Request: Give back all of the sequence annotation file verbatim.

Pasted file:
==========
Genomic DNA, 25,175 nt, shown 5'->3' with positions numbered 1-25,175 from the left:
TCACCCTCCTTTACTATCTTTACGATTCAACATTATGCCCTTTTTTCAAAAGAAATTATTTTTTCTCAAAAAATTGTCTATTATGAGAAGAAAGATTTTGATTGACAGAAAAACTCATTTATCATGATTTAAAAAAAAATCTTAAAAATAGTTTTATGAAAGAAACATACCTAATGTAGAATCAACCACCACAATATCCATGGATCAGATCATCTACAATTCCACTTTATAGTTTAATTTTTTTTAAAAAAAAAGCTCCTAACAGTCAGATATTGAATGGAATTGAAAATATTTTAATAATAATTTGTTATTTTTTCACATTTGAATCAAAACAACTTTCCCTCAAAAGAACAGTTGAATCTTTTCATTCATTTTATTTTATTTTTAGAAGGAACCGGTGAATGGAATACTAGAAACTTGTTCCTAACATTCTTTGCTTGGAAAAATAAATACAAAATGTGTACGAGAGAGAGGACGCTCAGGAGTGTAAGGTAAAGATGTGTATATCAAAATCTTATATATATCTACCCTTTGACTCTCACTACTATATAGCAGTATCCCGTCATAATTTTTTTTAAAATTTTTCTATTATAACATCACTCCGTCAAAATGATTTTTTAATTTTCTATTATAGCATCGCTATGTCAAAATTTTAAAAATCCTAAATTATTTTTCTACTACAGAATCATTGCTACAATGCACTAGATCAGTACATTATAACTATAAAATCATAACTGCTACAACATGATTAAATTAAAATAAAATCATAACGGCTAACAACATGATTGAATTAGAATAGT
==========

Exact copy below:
Genomic DNA, 25,175 nt, shown 5'->3' with positions numbered 1-25,175 from the left:
TCACCCTCCTTTACTATCTTTACGATTCAACATTATGCCCTTTTTTCAAAAGAAATTATTTTTTCTCAAAAAATTGTCTATTATGAGAAGAAAGATTTTGATTGACAGAAAAACTCATTTATCATGATTTAAAAAAAAATCTTAAAAATAGTTTTATGAAAGAAACATACCTAATGTAGAATCAACCACCACAATATCCATGGATCAGATCATCTACAATTCCACTTTATAGTTTAATTTTTTTTAAAAAAAAAGCTCCTAACAGTCAGATATTGAATGGAATTGAAAATATTTTAATAATAATTTGTTATTTTTTCACATTTGAATCAAAACAACTTTCCCTCAAAAGAACAGTTGAATCTTTTCATTCATTTTATTTTATTTTTAGAAGGAACCGGTGAATGGAATACTAGAAACTTGTTCCTAACATTCTTTGCTTGGAAAAATAAATACAAAATGTGTACGAGAGAGAGGACGCTCAGGAGTGTAAGGTAAAGATGTGTATATCAAAATCTTATATATATCTACCCTTTGACTCTCACTACTATATAGCAGTATCCCGTCATAATTTTTTTTAAAATTTTTCTATTATAACATCACTCCGTCAAAATGATTTTTTAATTTTCTATTATAGCATCGCTATGTCAAAATTTTAAAAATCCTAAATTATTTTTCTACTACAGAATCATTGCTACAATGCACTAGATCAGTACATTATAACTATAAAATCATAACTGCTACAACATGATTAAATTAAAATAAAATCATAACGGCTAACAACATGATTGAATTAGAATAGT